Auto sales in the U.S. market up 1.1% in January

A tax reform, low unemployment and strong consumer confidence helped auto dealers in the U.S. sell 1.15 million vehicles in January, representing a 1% increase compared to same month of 2017, even though heavy snowfalls in the Northeast region kept consumers away from car dealerships for several days. 

However, the seasonally adjusted annualized rate (SAAR) of U.S. car and light truck sales in January fell to 17.12 million units from 17.44 million a year earlier, according to Autodata Corp.

Average transaction prices were on the rise, according to Kelley Blue Book, which reported the average price of a light vehicle in the U.S. last month was US$ 36,270, a 4% increase over the same period last year. The bump was driven largely by the consumer shift away from cars to more expensive trucks and SUVs. 

Ford Motor Co. sales fell 6.6% to 161,143 vehicles, due in part to a decline in sales to rental car fleets. But its average vehicle sales price hit a record US$ 37,000, largely due to a 1.6% sales increase in the F-Series pickup. 

General Motors Co. saw its sales rose 1% to 198,548 units. GM’s best-seller, the Chevrolet Silverado pickup, saw a 14.5% jump. A new Silverado goes on sale later this year, so GM is discounting the outgoing truck. Several Chevrolet nameplates posted best-ever January sales, including the Equinox, Traverse and Trax.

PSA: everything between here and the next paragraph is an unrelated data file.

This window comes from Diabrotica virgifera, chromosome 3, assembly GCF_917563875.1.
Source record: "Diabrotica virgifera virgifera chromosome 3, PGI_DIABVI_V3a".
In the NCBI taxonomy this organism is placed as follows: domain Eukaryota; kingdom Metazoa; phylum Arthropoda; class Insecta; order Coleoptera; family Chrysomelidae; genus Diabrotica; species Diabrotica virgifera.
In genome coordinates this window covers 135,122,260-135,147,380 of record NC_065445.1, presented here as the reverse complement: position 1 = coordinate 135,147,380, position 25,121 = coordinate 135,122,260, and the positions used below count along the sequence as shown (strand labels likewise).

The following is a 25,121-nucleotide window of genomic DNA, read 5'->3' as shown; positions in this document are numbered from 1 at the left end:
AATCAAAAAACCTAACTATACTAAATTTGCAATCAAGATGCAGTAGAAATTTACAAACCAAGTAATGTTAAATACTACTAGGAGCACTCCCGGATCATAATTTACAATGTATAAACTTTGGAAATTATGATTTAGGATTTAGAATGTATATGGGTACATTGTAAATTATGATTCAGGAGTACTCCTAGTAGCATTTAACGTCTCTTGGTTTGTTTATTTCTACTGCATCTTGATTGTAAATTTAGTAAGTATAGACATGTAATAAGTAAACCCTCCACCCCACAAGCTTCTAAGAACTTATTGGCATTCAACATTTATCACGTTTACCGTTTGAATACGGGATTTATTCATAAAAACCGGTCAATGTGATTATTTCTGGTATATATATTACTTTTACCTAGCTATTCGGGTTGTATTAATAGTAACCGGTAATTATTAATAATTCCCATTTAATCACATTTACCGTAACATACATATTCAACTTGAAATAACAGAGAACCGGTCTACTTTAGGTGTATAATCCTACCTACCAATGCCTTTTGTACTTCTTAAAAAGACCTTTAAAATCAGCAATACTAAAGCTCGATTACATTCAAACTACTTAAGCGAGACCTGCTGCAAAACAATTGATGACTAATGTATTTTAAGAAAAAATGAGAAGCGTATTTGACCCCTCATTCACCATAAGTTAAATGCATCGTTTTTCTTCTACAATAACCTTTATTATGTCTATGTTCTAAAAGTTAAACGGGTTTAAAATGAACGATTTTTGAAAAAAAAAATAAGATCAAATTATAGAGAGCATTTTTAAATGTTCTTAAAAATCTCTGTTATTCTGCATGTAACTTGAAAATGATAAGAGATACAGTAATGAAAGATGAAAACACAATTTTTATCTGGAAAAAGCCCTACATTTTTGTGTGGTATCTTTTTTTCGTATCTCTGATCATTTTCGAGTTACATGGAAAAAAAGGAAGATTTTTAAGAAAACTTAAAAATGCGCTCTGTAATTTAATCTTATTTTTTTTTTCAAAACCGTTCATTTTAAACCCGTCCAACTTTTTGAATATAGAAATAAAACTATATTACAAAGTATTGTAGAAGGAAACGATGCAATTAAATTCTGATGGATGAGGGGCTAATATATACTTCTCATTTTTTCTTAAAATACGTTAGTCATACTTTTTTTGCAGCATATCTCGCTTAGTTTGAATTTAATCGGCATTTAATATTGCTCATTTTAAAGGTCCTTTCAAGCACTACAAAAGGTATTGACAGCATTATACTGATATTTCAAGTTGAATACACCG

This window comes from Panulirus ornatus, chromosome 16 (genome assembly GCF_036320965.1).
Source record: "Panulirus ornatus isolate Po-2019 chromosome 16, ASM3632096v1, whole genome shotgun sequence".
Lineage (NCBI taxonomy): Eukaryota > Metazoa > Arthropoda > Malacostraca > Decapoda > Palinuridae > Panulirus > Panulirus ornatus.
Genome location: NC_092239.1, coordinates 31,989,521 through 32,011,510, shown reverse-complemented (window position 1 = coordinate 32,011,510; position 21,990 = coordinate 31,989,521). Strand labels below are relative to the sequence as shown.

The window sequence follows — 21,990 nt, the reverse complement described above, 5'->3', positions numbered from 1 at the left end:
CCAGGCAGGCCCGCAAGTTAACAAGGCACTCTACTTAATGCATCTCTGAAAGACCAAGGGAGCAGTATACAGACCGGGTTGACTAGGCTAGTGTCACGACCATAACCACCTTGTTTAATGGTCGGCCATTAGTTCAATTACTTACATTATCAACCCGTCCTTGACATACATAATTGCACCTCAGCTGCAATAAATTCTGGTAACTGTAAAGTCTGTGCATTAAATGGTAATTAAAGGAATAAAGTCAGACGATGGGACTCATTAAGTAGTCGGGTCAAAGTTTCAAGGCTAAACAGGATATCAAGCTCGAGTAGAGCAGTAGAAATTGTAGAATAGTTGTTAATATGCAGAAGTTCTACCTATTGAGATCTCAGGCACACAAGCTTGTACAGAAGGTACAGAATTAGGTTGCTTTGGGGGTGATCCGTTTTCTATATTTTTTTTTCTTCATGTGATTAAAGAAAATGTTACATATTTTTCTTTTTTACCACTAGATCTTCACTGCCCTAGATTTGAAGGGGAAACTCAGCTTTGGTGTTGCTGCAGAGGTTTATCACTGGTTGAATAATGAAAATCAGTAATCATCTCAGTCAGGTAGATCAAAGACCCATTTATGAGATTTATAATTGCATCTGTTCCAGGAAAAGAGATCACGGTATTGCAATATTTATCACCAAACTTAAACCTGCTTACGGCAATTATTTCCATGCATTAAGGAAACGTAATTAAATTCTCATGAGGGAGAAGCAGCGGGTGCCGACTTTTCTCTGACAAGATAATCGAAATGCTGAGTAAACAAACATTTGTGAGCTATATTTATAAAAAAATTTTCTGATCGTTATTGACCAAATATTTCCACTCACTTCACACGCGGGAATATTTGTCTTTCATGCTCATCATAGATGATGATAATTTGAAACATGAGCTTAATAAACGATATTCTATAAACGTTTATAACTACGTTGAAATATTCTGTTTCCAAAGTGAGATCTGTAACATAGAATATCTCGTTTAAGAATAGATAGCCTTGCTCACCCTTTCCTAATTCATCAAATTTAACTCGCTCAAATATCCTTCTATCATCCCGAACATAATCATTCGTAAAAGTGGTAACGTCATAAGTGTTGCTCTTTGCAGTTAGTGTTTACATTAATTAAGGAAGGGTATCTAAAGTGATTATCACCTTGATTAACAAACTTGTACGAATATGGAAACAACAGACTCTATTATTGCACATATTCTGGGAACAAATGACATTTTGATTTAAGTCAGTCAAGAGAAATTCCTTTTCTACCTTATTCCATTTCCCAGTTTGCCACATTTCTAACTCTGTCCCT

Fiat Chrysler Automobiles (FCA) sales were down 13% due to reduced sales to fleet buyers. The company sold nearly 133,000 vehicles, led by a 2% increase in Jeep sales. But the Chrysler brand fell 21% while Dodge was off 31% and Fiat dropped 43%. Sales of the Ram truck brand fell 16%.

Toyota Motor Corp. posted a 16.8% increase to 167,056 vehicles on strong demand for the RAV4, Highlander and 4Runner SUVs, which hit January sales records. Despite the strong demand of pickups and SUVs, sales of the revamped Camry midsize car hiked 21.3%.

Nissan Group sales rose 10% to 123,538 units, a January record. Sales were led by the Rogue small SUV, which was up nearly 26% to more than 36,000. Nissan brand sales rose 12% but Infiniti luxury sales dropped 8%.

Honda Motor Co. said sales were down 1.7% to 104,542 vehicles. Truck and SUV sales fell 2.5% while cars were off just under 1%. The CR-V small SUV saw a 16.9% sales drop.

Hyundai Motor Co. sales fell 11.3% from last year’s record January, to 39,629 units. The car-heavy Korean automaker saw Sonata midsize sedan sales tumble 23.7%.

Volkswagen sales were up 5.2% to 24,744. Combined sales of the new Atlas large SUV and Tiguan small SUV hit 10,640, accounting for 43% of VW’s sales.

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